A quick Google search will give plenty of information on the definition of subordinate but what exactly does it mean to subordinate a mortgage?
- Lower in rank or position
- – his subordinate officers
- Of less or secondary importance
- – in adventure stories, character must be subordinate to action
noun /səˈbôrdnit/ subordinates, plural
- A person under the authority or control of another within an organization
verb /-ˌāt/ subordinated, past participle; subordinated, past tense; subordinates, 3rd person singular present; subordinating, present participle
- Treat or regard as of lesser importance than something else
- – practical considerations were subordinated to political expediency
- Make subservient to or dependent on something else
Subordination is the process by which a creditor is placed in a lower priority for the collection of its debt from its debtor’s assets than the priority the creditor previously had. The debt is said to be subordinated but in reality, it is the right of the creditor to collect the debt that has been reduced in priority. The priority of right to collect the debt is important when a debtor owes more than one creditor but has assets of insufficient value to pay them all in full at the event of default.
In real estate specifically, claims against a property are assessed by the date of the lien and the date said lien was recorded. Typically speaking, the first mortgage is given and recorded at the time of purchase. This may or may not be the only loan taken out on a property but it is the first one recorded and usually the largest. Some people obtain first and second mortgages at the time of purchase, some obtain a second mortgage after purchase (either an equity line or an equity loan), and others purchase with first and second mortgages and later obtain equity lines which would give way to the property having first, second, and third mortgages.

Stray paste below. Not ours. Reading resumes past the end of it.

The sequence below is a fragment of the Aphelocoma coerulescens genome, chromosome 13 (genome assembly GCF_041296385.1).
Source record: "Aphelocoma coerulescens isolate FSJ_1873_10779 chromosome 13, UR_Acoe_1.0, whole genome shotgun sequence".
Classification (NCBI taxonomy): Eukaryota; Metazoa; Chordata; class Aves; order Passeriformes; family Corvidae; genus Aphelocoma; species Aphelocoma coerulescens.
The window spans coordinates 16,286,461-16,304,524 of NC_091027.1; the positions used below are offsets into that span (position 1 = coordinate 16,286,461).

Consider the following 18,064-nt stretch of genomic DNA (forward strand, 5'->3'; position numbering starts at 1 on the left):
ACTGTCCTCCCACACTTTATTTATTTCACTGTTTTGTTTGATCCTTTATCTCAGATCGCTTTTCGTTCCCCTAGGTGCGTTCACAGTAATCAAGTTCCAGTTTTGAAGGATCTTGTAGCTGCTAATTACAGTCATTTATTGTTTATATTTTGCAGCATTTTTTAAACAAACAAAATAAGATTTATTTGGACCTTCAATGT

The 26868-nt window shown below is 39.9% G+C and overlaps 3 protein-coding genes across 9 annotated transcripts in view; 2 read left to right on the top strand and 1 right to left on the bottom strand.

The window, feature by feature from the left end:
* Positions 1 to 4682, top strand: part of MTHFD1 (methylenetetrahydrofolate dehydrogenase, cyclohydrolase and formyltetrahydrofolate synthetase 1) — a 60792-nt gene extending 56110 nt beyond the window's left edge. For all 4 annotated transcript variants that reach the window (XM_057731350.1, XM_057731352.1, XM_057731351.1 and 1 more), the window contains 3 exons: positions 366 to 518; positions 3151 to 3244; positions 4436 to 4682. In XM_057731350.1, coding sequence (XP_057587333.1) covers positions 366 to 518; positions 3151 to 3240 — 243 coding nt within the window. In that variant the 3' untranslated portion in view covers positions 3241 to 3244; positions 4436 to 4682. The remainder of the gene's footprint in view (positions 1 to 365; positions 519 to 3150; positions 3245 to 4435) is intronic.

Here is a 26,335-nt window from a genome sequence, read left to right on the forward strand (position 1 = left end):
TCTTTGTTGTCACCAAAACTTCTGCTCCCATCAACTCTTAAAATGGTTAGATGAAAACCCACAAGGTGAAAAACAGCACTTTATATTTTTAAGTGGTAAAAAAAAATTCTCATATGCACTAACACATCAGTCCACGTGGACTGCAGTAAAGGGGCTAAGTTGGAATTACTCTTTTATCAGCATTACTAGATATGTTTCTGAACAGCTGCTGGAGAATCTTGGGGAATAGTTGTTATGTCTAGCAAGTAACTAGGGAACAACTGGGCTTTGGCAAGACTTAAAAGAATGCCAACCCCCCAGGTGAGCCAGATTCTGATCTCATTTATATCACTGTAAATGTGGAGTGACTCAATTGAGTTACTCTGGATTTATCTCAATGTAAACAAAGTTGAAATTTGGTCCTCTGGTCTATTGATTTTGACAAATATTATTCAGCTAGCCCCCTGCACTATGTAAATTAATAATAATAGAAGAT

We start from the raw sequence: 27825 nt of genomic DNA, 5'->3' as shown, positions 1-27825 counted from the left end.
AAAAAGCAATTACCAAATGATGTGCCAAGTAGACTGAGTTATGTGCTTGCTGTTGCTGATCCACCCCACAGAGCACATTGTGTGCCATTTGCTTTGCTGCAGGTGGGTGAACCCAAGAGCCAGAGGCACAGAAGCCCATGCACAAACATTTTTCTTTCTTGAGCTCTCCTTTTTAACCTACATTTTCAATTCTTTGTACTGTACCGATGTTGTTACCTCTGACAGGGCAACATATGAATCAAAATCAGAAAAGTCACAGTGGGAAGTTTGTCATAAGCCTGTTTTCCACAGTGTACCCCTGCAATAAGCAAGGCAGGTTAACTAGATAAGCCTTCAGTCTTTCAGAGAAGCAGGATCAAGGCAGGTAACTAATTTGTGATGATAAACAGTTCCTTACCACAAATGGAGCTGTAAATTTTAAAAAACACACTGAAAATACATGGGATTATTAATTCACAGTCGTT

When people go to refinance their first mortgage but opt to leave an equity line of credit open, the equity line must be subordinated to allow the new loan to be in first place in the chain of debtors.
Why subordinate an equity line and not just pay off the balance with the new mortgage? There are several reasons someone would want to leave their equity line open:
- An equity line of credit is an open line of credit secured by the equity in a piece of real property. It is a handy thing to have around when it comes time to buy a new car, use as overdraft protection on a checking account, pay for unexpected household expenses, pay for home renovations, etc. Since the equity line is viewed as a mortgage this makes any interest paid on the equity line itemizable on your income tax returns. You cannot write off the interest on a car loan to Ford Motor Credit but you can write off the interest on a Wells Fargo home equity line of credit.
- If you are one of the lucky ones that get annual bonuses you may opt to use your equity line for an expense and plan to use the bonus to pay off the expense at the end of the year. If you refinance into one big mortgage and make a $20,000 principal payment you will not see the benefit until many years down the line when you pay off your mortgage early. Your monthly payment on a 30-year fixed rate mortgage will not change, where as your equity line of credit payment will.
- Seasonal income / Commission income earners frequently enjoy the security of having an equity line that can be paid off when commissions arrive. This is much more attractive than relying on credit cards, as not only is the interest tax deductible, the interest rate is usually ten (10) or more percentage points lower.